IndyCar passes on Long Pond

Too many crashes, not enough fans, driv­ers say; Mon­roe track down to one NASCAR week­end

The Morning Call - - FRONT PAGE - By Keith Groller

Even be­fore a first-lap crash in the ABC Sup­ply 500 on Aug. 18 took out five cars and red­flagged the race for 45 min­utes, IndyCar wasn’t likely to re­turn to Po­cono Raceway in 2020.

How­ever, the Turn 2 ac­ci­dent and the re­ac­tion to it by some cer­tainly didn’t help the cause of those who wanted to see open-wheel rac­ing’s pre­mier se­ries re­turn in 2020.

On Sun­day, it be­came of­fi­cial: Po­cono Raceway is not on the 2020 sched­ule.

Dur­ing a pre­race show prior to the Grand Prix of Port­land, in Ore­gon, IndyCar CEO Mark Miles re­vealed the sched­ule and the ma­jor change had Rich­mond, which hasn’t held an IndyCar race since 2009, re­plac­ing Po­cono with a race sched­uled for June 27.

Ne­go­ti­a­tions be­tween IndyCar and Po­cono that dragged on for most of the sum­mer couldn’t pro­duce a re­turn in 2020, but the door is open down the road.

“It is with great dis­ap­point­ment for Po­cono Raceway to con­firm we will not be on the 2020 NTT IndyCar Se­ries sched­ule,” Po­cono CEO Nick Ig­dal­sky said in a re­lease. “Our part­ner­ship with the pre­mier open-wheel se­ries in the United States has con­cluded for now. It has been a plea­sure to work with IndyCar rep­re­sen­ta­tives dur­ing this hon­est and can­did ne­go­ti­a­tion.”

Miles didn’t ad­dress the rea­sons, and opened the door

slightly to a pos­si­ble re­turn in the fu­ture.

But some driv­ers have talked about the lack of at­ten­dance and the dan­ger of the track, which has re­sulted in ma­jor in­ci­dents in three of the seven races, as primary causes of IndyCar’s de­par­ture.

Justin Wil­son was killed in the af­ter­math of a freak ac­ci­dent in 2015. In 2018, Robert Wick­ens suf­fered life-al­ter­ing in­juries dur­ing a hor­rific crash on the sev­enth lap.

Dur­ing the most re­cent in­ci­dent, Wick­ens tweeted: “How many times do we have to go through the same sit­u­a­tion be­fore we can all ac­cept that IndyCar should not race at Po­cono. It’s just a toxic re­la­tion­ship and maybe it’s time to con­sider a di­vorce.”

The Mid-Ohio event has moved into what had been Po­cono’s spot on the sched­ule, shift­ing from July 28 this year to Aug. 16 next year.

Po­cono Raceway of­fi­cials said re­peat­edly they wanted IndyCar to re­turn.

At a press con­fer­ence in late July prior to NASCAR’s sec­ond race of the sum­mer, Ig­dal­sky said: “The ball’s in their court. We want it back. We’ve got some ideas we’ve thrown out there and we’re wait­ing to hear back. It’s an unbelievab­le sen­sa­tion you get from the speed of when they dive into Turn 1. If the cards align, great. If they don’t there are some op­tions we’re look­ing at.”

In the re­lease, Ig­dal­sky ex­pressed re­gret that a re­la­tion­ship that was rekin­dled in 2013 af­ter a 23-year gap had come to an end.

“On be­half of the en­tire Po­cono Raceway fam­ily, it has been a joy get­ting to know the teams and part­ners, many of whom have be­come dear friends,” Ig­dal­sky said. “Thank you to ABC Sup­ply Co., Inc., who have sup­ported our IndyCar events since 2014. Thank you to all the fans that have sup­ported Po­cono over the years. We share in the dis­ap­point­ment of thou­sands who also dreamed of fu­ture open wheel races at ‘The Tricky Tri­an­gle.’ A sin­cere thank you to Mario An­dretti, for his years of pas­sion­ate sup­port.”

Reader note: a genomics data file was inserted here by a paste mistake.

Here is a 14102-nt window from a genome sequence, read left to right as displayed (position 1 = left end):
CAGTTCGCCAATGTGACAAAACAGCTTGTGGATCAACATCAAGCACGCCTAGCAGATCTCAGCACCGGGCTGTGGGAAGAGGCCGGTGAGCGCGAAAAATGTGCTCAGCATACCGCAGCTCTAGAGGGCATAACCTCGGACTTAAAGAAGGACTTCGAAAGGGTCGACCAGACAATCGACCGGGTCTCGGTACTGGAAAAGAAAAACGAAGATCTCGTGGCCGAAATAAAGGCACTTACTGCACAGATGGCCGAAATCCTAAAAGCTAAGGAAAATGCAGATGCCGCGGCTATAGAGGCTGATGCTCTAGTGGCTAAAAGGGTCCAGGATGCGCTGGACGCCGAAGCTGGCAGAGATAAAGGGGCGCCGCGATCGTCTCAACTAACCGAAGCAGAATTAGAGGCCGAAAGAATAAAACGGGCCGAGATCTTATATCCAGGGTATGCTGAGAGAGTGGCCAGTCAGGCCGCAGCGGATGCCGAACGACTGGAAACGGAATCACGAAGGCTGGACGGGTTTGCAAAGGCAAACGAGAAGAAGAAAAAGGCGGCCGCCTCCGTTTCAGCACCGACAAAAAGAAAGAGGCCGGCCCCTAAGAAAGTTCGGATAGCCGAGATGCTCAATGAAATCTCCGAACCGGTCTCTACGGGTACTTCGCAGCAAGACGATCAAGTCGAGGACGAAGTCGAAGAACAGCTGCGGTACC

An­dretti, the Nazareth na­tive and 1969 In­di­anapo­lis 500 win­ner who won at Po­cono in 1986 said in the week af­ter this year’s race: “I would be very, very sad if the race is not con­tin­u­ing. I was de­lighted when it was fi­nally back on the sched­ule [in 2013]. I have made my po­si­tion very clear. I have spo­ken with the pow­ers that be at IndyCar. I per­son­ally think it would be a big­ger loss for IndyCar than for Po­cono, quite hon­estly.”

The speeds reg­is­tered by the 2019 cars are con­sid­er­ably faster than the times recorded in 1971 when Mark Donahue won the 1971 Schae­fer 500, the first ma­jor race at Po­cono in any rac­ing genre.

In ad­di­tion to con­cerns about the track, some have been dis­ap­pointed by the crowds, although it has grown every year since IndyCar re­turned.

“Po­cono was prob­a­bly my fa­vorite oval, but it costs us be­tween $400,000 to $500,000 a race,” IndyCar Se­ries team owner Bobby Ra­hal told NBC Sports.com. “If I’m go­ing to spend that kind of money, I want to spend it in front of some­body. It’s a shame, but even in the good old days, we never re­ally at­tracted that many peo­ple.”

The loss of IndyCar gives Po­cono just one ma­jor rac­ing week­end in 2020. The one week­end will be the big­gest in the track’s his­tory since all three of NASCAR’s ma­jor se­ries will have races on back-to-back days June 27-28, in­clud­ing an un­prece­dented pair of Mon­ster Cup se­ries races on con­sec­u­tive days.

On Aug. 16, Po­cono Raceway Pres­i­dent Ben May said the track had hoped to keep IndyCar be­cause of what race week­ends mean fi­nan­cially to the re­gion.

“We don’t want to do that to our lo­cal busi­nesses in the area,” May said. “Be­cause the races are com­bined into one week­end, of course, it may af­fect some hotels and busi­nesses. But the num­ber of peo­ple com­ing into the re­gion will re­main the same, if not grow.”

With two more sum­mer week­ends open in 2020, look for Po­cono Raceway to try to at­tract more events like the Po­cono Air Show which gen­er­ated a lot of in­ter­est in the area Aug. 24-25.

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